I’m sure I’m hardly the only one who never expected to see Seth Rogen and Barbara Streisand share the silver screen, but that’s just what they do in ‘The Guilt Trip’, a harmless comedy that mostly works due to the chemistry of the pair. There’s not a whole lot to love here, but more often than not there’s something to smile at. The script by Dan Fogelman has the ingredients to be successful, and the team of Rogen and Streisand do their best, but the direction of Anne Fletcher bungles the tone. She really struggles with the transitions from comedy to drama, leading to a vague sense of dissatisfaction with the end product. I’m sure that it’s going to have a decent amount of fans now that it’s in theaters; a bit earlier than original scheduled, but one will have to keep their expectations low. I was hoping for a bit more than what I got, but those eager to just watch Rogen or Streisand do their thing (with the former more toned down than usual) will likely enjoy.
Andrew Brewster (Rogen) or Andy as he’s called, is a struggling inventor hoping that his revolutionary new cleaning product will be a ticket to success. He’s planning a cross country road trip to sell it to all the major stores, with a quick visit to his mother Joyce (Streisand) in New Jersey first. While there, he’s more or less guilted into offering to take her along, with the plan being that he can also reunite her with her first love. Thus begins a trip full of supposedly wacky misadventures between mother and son, including Joyce trying to set Andy back up with his now married ex Jessica (Yvonne Strahovski). There are times when things are very amusing, and a pair of scenes are quite good, but most of the time there’s just the sense that somewhere along the line things were changed, to the point where we have missed opportunities galore.
The main appeal here is watching Seth Rogen and Barbara Streisand interact. The former is a buttoned up and sometimes self-serious nerd looking to catch a break, while the latter is a bored mother overjoyed at the chance to bond with her son. Rogen is the main character, but all the good moments go to Streisand. He’s solid, but saddled with being a sometimes too boring straight man. She’s the troublemaker of the two, and is clearly having a ball with the material. I do wish her character was a little more consistent and realistic, but there’s a pleasure in watching her bother her son. Their chemistry is very strong and some of their smaller moments together feature nice back and forth between the two. The supporting cast are totally wasted, but the likes of Colin Hanks, Yvonne Strahovski, Brett Cullen, Adam Scott, and Ari Graynor do nothing to hurt the film. They just pale in comparison to Rogen, and mainly Streisand.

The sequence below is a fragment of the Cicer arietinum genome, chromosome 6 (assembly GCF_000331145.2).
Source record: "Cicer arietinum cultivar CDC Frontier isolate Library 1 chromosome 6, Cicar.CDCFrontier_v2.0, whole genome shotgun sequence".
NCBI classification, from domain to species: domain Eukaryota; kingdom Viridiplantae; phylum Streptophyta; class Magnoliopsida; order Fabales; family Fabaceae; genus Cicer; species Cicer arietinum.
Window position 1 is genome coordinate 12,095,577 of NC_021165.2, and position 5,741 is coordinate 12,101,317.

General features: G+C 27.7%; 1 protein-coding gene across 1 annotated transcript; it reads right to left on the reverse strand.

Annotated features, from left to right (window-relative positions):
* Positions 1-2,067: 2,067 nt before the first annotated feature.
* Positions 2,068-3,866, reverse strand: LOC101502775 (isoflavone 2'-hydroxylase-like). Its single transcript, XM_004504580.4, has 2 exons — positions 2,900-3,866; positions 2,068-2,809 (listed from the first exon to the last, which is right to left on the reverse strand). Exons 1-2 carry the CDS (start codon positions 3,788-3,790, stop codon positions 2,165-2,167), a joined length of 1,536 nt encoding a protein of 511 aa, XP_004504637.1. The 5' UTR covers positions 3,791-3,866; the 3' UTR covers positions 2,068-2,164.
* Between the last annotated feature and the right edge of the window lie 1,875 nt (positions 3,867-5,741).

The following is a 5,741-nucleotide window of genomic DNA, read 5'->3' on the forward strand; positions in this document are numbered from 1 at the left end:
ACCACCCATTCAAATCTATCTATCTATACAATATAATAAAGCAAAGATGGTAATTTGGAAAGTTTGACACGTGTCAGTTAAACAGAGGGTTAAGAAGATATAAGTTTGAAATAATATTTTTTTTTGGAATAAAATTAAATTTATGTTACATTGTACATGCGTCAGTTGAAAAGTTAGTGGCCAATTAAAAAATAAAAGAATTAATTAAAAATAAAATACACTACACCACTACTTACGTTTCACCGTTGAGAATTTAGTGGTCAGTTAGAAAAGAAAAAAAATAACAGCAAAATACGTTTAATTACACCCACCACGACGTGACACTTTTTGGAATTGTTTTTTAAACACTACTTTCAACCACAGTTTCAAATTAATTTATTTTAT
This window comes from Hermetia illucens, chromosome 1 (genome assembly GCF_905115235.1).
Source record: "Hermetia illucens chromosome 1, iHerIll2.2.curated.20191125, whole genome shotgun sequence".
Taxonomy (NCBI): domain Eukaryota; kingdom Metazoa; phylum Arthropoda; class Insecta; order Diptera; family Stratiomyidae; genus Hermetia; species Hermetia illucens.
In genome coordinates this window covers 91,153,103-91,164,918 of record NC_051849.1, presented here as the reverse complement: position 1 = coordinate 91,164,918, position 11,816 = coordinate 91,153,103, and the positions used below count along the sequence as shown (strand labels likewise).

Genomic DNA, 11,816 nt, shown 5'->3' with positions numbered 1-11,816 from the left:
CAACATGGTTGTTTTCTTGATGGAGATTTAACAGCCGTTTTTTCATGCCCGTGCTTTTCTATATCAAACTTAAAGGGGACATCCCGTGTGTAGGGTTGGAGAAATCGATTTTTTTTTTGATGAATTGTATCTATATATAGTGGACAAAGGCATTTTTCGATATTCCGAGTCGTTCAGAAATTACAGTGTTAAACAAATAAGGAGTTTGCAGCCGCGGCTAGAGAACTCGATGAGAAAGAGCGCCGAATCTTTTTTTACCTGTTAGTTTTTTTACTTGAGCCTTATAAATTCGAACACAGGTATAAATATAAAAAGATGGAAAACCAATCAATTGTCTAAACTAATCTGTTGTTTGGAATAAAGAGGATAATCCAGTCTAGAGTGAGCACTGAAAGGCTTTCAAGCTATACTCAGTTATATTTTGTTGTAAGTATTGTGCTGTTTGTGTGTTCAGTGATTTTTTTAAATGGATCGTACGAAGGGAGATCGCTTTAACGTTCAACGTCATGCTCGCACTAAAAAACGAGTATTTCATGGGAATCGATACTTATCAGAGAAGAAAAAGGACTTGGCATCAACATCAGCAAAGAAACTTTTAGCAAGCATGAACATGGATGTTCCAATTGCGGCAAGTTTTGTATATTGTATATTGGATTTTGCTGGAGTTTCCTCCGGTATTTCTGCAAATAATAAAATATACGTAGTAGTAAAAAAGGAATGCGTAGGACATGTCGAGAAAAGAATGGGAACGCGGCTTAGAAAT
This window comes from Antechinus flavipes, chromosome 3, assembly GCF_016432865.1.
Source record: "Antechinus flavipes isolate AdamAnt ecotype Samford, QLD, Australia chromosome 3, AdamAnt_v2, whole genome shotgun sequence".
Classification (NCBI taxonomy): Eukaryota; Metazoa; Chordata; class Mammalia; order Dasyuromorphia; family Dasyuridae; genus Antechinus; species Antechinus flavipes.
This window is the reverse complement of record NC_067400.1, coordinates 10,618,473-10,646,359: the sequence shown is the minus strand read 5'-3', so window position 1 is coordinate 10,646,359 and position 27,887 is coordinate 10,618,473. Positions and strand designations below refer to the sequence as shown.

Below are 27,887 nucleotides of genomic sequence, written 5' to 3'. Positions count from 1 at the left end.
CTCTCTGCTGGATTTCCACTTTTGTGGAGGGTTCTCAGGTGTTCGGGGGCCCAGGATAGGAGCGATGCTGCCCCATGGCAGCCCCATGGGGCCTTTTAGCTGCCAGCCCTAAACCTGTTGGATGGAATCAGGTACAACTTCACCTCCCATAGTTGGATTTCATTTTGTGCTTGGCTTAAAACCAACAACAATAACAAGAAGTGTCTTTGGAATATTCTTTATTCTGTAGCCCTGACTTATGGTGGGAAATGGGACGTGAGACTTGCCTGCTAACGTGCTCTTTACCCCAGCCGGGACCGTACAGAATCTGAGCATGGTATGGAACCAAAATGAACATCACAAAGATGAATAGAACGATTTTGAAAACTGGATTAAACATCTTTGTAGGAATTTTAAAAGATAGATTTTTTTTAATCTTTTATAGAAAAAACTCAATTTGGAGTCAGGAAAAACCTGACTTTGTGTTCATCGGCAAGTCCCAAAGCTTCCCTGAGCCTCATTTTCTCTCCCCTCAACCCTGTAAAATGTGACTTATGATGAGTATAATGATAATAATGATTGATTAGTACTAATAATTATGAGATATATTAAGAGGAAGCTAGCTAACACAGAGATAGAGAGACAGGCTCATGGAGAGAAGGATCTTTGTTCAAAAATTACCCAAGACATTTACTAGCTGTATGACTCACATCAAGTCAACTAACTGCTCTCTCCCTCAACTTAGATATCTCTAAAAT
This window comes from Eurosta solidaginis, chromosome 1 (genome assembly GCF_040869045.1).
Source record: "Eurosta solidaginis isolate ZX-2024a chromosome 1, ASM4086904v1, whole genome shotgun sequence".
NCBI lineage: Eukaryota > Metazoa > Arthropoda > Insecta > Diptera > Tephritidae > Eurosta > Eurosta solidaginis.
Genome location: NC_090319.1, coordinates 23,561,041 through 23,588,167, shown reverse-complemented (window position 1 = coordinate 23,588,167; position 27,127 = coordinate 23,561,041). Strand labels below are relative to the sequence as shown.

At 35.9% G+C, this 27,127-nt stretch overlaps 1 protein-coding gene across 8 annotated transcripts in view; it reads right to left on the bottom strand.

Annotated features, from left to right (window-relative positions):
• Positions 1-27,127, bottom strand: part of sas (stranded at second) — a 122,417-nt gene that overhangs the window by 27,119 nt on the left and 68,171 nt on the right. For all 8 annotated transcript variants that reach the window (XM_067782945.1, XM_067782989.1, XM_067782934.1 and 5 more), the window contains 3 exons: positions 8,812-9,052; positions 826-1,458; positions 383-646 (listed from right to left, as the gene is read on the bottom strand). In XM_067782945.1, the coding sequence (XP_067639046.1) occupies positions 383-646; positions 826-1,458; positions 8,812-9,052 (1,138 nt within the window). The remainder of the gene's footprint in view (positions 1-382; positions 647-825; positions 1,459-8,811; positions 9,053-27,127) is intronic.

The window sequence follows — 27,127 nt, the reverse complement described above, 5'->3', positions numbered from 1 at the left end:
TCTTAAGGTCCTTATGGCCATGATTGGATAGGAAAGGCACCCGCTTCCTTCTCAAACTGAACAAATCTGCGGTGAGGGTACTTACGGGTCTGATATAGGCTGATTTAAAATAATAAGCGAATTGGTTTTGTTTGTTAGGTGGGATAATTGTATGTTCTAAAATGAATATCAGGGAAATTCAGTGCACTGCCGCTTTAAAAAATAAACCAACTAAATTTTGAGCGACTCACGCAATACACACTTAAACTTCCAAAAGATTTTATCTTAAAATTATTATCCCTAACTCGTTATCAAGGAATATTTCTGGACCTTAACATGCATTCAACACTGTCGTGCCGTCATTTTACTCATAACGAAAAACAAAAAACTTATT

Anne Fletcher is the reason why I can’t recommend this movie. She’s yet to make a good movie in my eyes, and while this isn’t a bad one, her direction messes up the cute script by the talented scribe Dan Fogelman. She definitely gives the film some warmth, but she keeps the comedy too broad and the drama too out of place. It all feels like it worked on the page, but Fletcher has far too heavy a hand. Fogelman has two very strong scenes that shine through though, one featuring Streisand eating, and the other putting Rogen on the Home Shopping Network. The latter scene is the best of the bunch, and really the only moment where the film entirely works. Her direction keeps this a missed opportunity for me, though mercifully Fletcher keeps things short.
If your standards are low enough, ‘The Guilt Trip’ is probably a decent choice this week to take your family to see. I’d obviously prefer you all see ‘Zero Dark Thirty’, but I know this will be the more widely available option. Seth Rogen is always enjoyable, and it’s nice to see Barbara Streisand have so much fun, but the screenplay is torpedoed by the film’s direction. I can’t stress that point enough. Those of you who can deal with a flawed movie like this could get a laugh or two, but I can’t imagine anyone preferring this to a rival new release comedy like ‘This is 40′. That’s just my take though, and I don’t think the film is bad enough to urge you away from. It’s just not getting my seal of approval. If it seems like your cup of tea, give it a shot. Just remember that I warned you to keep your expectations on the low side…
-Thoughts? Discuss in the comments!
Tags: Ari Graynor, Barbara Streisand, Brett Cullen, Colin Hanks, Dan Fogelman, Seth Rogen, The Guilt Trip